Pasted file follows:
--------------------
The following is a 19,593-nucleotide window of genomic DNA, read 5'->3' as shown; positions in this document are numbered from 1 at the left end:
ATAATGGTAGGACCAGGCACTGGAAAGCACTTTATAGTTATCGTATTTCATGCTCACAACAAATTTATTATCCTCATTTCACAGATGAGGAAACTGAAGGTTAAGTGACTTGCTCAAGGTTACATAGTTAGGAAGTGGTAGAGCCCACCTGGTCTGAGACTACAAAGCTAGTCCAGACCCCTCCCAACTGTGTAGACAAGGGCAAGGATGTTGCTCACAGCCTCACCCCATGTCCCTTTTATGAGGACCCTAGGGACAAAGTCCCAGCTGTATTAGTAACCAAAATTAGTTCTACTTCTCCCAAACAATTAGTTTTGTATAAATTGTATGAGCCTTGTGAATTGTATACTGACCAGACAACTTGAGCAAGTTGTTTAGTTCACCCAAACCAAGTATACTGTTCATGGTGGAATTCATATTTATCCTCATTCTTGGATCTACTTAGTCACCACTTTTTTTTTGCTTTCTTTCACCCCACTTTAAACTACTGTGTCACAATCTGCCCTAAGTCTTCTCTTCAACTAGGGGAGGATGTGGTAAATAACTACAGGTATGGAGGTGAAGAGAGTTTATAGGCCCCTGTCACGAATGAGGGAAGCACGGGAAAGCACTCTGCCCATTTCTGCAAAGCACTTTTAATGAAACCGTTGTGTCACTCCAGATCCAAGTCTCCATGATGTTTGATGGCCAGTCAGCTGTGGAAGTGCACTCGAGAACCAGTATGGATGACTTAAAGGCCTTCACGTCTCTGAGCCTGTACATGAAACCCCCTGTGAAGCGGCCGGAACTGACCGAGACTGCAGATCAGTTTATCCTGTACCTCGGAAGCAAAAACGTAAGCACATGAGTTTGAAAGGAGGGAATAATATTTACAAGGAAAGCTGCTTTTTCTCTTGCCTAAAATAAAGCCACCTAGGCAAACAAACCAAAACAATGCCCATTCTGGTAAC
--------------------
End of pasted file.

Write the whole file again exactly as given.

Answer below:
The following is a 19,593-nucleotide window of genomic DNA, read 5'->3' as shown; positions in this document are numbered from 1 at the left end:
ATAATGGTAGGACCAGGCACTGGAAAGCACTTTATAGTTATCGTATTTCATGCTCACAACAAATTTATTATCCTCATTTCACAGATGAGGAAACTGAAGGTTAAGTGACTTGCTCAAGGTTACATAGTTAGGAAGTGGTAGAGCCCACCTGGTCTGAGACTACAAAGCTAGTCCAGACCCCTCCCAACTGTGTAGACAAGGGCAAGGATGTTGCTCACAGCCTCACCCCATGTCCCTTTTATGAGGACCCTAGGGACAAAGTCCCAGCTGTATTAGTAACCAAAATTAGTTCTACTTCTCCCAAACAATTAGTTTTGTATAAATTGTATGAGCCTTGTGAATTGTATACTGACCAGACAACTTGAGCAAGTTGTTTAGTTCACCCAAACCAAGTATACTGTTCATGGTGGAATTCATATTTATCCTCATTCTTGGATCTACTTAGTCACCACTTTTTTTTTGCTTTCTTTCACCCCACTTTAAACTACTGTGTCACAATCTGCCCTAAGTCTTCTCTTCAACTAGGGGAGGATGTGGTAAATAACTACAGGTATGGAGGTGAAGAGAGTTTATAGGCCCCTGTCACGAATGAGGGAAGCACGGGAAAGCACTCTGCCCATTTCTGCAAAGCACTTTTAATGAAACCGTTGTGTCACTCCAGATCCAAGTCTCCATGATGTTTGATGGCCAGTCAGCTGTGGAAGTGCACTCGAGAACCAGTATGGATGACTTAAAGGCCTTCACGTCTCTGAGCCTGTACATGAAACCCCCTGTGAAGCGGCCGGAACTGACCGAGACTGCAGATCAGTTTATCCTGTACCTCGGAAGCAAAAACGTAAGCACATGAGTTTGAAAGGAGGGAATAATATTTACAAGGAAAGCTGCTTTTTCTCTTGCCTAAAATAAAGCCACCTAGGCAAACAAACCAAAACAATGCCCATTCTGGTAAC